COURTHOUSE — A Collegeville man who was convicted of first degree murder in June has had unrelated charges of retail theft withdrawn by the district attorney’s office, according to paperwork filed in the clerk of courts on Monday.
Judge Wendy Demchick-Alloy signed the order to withdraw misdemeanor charges of retail theft and theft against 24-year-old Max Stine on Monday.
According to the affidavit of probable cause, on May 10, 2012, officers responded to the Walmart on the 600 block of Trooper Road in West Norriton for a report of an employee who was in custody for theft. The police officers met with the loss prevention manager who stated that Stine, who worked there at the time, had allegedly stolen approximately $190 in merchandise.
The arresting affidavit states that the store began investigating Stine on May 3, 2012, when he was allegedly observed taking food from the shelf without paying.
Prosecuting Attorney Thomas McGoldrick said the retail theft charges were withdrawn because Stine was already convicted of first-degree murder and will be serving life in prison. He said it wouldn’t make sense to go through a jury trial on misdemeanor charges of retail theft.
At the time of the alleged retail thefts, Stine had not yet been arrested for the July 2011 murder. He was not arrested until March 2013 in Los Angeles, Calif.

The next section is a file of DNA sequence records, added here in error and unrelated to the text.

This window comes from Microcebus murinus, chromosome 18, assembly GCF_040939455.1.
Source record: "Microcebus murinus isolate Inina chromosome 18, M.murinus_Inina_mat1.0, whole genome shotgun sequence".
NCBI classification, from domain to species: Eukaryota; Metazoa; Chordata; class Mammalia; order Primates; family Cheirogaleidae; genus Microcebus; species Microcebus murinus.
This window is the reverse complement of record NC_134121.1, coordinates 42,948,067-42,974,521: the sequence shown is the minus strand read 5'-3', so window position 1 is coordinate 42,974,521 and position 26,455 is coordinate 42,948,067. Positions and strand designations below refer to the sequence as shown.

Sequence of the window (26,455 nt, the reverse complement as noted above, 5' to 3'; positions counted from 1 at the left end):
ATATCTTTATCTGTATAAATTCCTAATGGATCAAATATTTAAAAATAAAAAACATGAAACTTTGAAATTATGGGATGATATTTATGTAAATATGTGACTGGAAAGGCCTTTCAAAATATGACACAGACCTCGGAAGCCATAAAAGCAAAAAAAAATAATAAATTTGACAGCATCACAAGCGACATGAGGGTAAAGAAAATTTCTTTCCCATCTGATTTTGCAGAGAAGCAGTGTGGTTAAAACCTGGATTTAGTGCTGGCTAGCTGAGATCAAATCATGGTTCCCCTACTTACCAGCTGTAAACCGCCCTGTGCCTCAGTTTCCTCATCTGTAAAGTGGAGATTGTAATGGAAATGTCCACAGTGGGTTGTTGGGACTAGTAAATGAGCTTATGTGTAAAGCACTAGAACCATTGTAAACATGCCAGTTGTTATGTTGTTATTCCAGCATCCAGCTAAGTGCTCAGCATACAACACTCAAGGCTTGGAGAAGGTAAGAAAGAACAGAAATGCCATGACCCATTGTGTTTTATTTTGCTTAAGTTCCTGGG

After a five day jury trial in June, Stine was found guilty of the murder of 24-year-old Norristown man Jesus Medrano-Mendoza.
McGoldrick said on Tuesday that Stine is scheduled to be sentenced on Aug. 21 at 1:30 p.m. in front of Judge Smyth. Stine is looking at a mandatory life in prison without the possibility of parole for the first degree murder conviction. In June, Stine was also found guilty of aggravated assault, three counts of recklessly endangering another person and one count of possession of a weapon with criminal intent.
In the early hours of July 11, 2011, after walking a friend back to her apartment, Medrano-Mendoza was approached by a man with a knife, later identified as Paul Hernandez, who wanted to fight him.
During the trial, Hernandez testified that after Medrano-Mendoza pulled out his own knife, Stine came into the alley and fired an AK-47 at Medrano-Mendoza and down Haws Alley, where bullets hit two bystanders. Medrano-Mendoza died shortly after the shooting. The two other victims, one man and one woman, survived the shooting.